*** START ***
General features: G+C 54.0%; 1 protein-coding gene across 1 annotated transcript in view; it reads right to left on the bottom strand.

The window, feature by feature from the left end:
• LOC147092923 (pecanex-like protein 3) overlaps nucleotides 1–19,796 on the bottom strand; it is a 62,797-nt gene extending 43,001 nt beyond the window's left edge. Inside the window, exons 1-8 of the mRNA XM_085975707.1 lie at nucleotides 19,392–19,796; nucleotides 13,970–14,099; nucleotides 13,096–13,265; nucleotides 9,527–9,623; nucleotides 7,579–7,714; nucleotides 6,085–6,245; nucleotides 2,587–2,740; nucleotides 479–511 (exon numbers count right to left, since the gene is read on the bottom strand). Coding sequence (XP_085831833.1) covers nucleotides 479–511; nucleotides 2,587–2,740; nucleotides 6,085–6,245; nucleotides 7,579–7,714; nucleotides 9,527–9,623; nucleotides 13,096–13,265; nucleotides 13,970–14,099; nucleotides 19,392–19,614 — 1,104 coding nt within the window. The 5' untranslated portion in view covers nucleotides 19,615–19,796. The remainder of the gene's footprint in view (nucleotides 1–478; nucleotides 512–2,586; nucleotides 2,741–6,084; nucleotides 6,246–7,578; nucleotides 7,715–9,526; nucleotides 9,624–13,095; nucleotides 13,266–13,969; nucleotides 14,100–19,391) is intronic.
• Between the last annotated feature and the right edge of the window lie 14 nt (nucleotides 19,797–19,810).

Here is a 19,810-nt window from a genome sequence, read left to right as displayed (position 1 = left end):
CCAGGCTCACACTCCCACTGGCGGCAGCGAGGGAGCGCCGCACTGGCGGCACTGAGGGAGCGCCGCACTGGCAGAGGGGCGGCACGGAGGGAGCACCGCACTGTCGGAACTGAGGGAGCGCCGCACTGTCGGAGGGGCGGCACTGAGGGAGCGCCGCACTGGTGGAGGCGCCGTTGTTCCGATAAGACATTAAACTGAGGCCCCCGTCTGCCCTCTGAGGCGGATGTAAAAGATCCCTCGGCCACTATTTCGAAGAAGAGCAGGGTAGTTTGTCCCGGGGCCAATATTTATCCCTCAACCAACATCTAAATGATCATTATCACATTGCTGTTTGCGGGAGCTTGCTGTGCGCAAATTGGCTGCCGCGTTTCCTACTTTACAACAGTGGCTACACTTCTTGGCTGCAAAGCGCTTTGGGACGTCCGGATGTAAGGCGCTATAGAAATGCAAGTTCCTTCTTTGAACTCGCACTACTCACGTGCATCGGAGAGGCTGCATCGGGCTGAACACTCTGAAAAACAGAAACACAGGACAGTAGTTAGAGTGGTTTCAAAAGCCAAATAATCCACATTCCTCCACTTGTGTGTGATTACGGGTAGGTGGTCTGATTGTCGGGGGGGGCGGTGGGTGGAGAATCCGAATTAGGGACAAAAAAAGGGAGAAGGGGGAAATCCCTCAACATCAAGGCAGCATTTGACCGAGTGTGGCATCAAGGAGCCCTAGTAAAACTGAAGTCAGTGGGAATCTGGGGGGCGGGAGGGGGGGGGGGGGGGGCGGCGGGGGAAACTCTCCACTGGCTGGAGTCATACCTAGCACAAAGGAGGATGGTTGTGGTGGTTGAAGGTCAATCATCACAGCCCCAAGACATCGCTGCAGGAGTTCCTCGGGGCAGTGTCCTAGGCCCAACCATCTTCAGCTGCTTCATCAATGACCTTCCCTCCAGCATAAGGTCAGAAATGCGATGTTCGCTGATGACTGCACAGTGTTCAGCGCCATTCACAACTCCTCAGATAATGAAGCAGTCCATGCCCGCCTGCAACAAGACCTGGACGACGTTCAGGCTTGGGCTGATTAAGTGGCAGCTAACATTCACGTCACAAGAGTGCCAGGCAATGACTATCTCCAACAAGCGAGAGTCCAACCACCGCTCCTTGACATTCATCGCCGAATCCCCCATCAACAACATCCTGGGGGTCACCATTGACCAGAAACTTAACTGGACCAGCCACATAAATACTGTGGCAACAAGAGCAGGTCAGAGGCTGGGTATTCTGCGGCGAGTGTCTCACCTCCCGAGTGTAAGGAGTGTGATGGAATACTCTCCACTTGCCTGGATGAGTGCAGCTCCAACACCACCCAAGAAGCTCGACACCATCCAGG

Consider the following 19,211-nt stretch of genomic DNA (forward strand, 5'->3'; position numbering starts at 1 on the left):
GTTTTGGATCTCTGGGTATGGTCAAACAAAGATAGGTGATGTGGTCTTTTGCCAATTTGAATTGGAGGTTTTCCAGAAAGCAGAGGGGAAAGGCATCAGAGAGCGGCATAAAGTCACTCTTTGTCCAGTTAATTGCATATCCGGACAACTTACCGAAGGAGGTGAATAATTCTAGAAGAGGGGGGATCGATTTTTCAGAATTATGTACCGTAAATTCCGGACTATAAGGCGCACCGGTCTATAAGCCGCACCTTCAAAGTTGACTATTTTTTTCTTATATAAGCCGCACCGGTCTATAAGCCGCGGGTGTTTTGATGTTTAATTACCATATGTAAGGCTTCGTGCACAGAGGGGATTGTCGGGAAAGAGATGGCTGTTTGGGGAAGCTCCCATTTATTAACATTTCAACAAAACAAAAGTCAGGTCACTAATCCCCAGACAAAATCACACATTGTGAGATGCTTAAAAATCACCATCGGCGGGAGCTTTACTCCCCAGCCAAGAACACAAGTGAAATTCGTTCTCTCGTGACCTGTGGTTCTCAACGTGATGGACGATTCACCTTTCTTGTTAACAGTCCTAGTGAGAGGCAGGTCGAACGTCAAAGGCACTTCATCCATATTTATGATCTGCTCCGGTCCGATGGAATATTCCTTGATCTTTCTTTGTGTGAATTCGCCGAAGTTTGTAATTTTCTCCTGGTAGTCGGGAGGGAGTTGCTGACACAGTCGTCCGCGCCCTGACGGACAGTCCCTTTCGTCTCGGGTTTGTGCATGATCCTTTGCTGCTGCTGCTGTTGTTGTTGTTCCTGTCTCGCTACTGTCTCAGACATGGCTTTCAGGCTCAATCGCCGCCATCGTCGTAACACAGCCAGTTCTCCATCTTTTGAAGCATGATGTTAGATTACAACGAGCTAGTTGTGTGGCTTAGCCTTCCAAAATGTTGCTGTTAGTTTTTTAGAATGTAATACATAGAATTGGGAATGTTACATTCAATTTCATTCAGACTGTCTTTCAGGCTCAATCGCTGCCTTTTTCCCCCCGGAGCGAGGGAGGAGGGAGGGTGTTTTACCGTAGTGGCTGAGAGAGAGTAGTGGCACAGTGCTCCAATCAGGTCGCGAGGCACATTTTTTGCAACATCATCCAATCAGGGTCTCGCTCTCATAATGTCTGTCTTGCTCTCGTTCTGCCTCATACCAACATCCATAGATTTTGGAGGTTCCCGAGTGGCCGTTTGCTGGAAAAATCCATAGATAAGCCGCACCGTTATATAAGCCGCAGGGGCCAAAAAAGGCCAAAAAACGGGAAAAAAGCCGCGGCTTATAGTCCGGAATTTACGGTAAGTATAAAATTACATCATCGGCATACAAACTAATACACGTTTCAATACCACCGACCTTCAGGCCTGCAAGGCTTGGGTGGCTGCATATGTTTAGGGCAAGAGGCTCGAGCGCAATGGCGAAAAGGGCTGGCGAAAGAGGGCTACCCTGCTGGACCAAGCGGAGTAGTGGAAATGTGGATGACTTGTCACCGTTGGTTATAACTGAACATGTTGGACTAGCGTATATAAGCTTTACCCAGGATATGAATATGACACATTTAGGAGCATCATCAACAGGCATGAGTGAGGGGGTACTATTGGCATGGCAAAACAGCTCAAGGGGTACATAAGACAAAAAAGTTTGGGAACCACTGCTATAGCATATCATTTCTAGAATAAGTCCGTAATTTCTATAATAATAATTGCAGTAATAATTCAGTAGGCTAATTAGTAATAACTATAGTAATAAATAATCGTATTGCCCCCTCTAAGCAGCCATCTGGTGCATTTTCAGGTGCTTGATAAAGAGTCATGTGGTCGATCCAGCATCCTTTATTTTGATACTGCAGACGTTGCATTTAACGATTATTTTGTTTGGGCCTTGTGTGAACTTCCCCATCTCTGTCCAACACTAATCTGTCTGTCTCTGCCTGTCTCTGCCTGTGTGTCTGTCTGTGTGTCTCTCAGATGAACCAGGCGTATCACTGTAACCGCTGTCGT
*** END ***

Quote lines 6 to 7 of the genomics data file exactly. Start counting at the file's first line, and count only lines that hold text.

CCAGGCTCACACTCCCACTGGCGGCAGCGAGGGAGCGCCGCACTGGCGGCACTGAGGGAGCGCCGCACTGGCAGAGGGGCGGCACGGAGGGAGCACCGCACTGTCGGAACTGAGGGAGCGCCGCACTGTCGGAGGGGCGGCACTGAGGGAGCGCCGCACTGGTGGAGGCGCCGTTGTTCCGATAAGACATTAAACTGAGGCCCCCGTCTGCCCTCTGAGGCGGATGTAAAAGATCCCTCGGCCACTATTTCGAAGAAGAGCAGGGTAGTTTGTCCCGGGGCCAATATTTATCCCTCAACCAACATCTAAATGATCATTATCACATTGCTGTTTGCGGGAGCTTGCTGTGCGCAAATTGGCTGCCGCGTTTCCTACTTTACAACAGTGGCTACACTTCTTGGCTGCAAAGCGCTTTGGGACGTCCGGATGTAAGGCGCTATAGAAATGCAAGTTCCTTCTTTGAACTCGCACTACTCACGTGCATCGGAGAGGCTGCATCGGGCTGAACACTCTGAAAAACAGAAACACAGGACAGTAGTTAGAGTGGTTTCAAAAGCCAAATAATCCACATTCCTCCACTTGTGTGTGATTACGGGTAGGTGGTCTGATTGTCGGGGGGGGCGGTGGGTGGAGAATCCGAATTAGGGACAAAAAAAGGGAGAAGGGGGAAATCCCTCAACATCAAGGCAGCATTTGACCGAGTGTGGCATCAAGGAGCCCTAGTAAAACTGAAGTCAGTGGGAATCTGGGGGGCGGGAGGGGGGGGGGGGGGGGCGGCGGGGGAAACTCTCCACTGGCTGGAGTCATACCTAGCACAAAGGAGGATGGTTGTGGTGGTTGAAGGTCAATCATCACAGCCCCAAGACATCGCTGCAGGAGTTCCTCGGGGCAGTGTCCTAGGCCCAACCATCTTCAGCTGCTTCATCAATGACCTTCCCTCCAGCATAAGGTCAGAAATGCGATGTTCGCTGATGACTGCACAGTGTTCAGCGCCATTCACAACTCCTCAGATAATGAAGCAGTCCATGCCCGCCTGCAACAAGACCTGGACGACGTTCAGGCTTGGGCTGATTAAGTGGCAGCTAACATTCACGTCACAAGAGTGCCAGGCAATGACTATCTCCAACAAGCGAGAGTCCAACCACCGCTCCTTGACATTCATCGCCGAATCCCCCATCAACAACATCCTGGGGGTCACCATTGACCAGAAACTTAACTGGACCAGCCACATAAATACTGTGGCAACAAGAGCAGGTCAGAGGCTGGGTATTCTGCGGCGAGTGTCTCACCTCCCGAGTGTAAGGAGTGTGATGGAATACTCTCCACTTGCCTGGATGAGTGCAGCTCCAACACCACCCAAGAAGCTCGACACCATCCAGG

Consider the following 19,211-nt stretch of genomic DNA (forward strand, 5'->3'; position numbering starts at 1 on the left):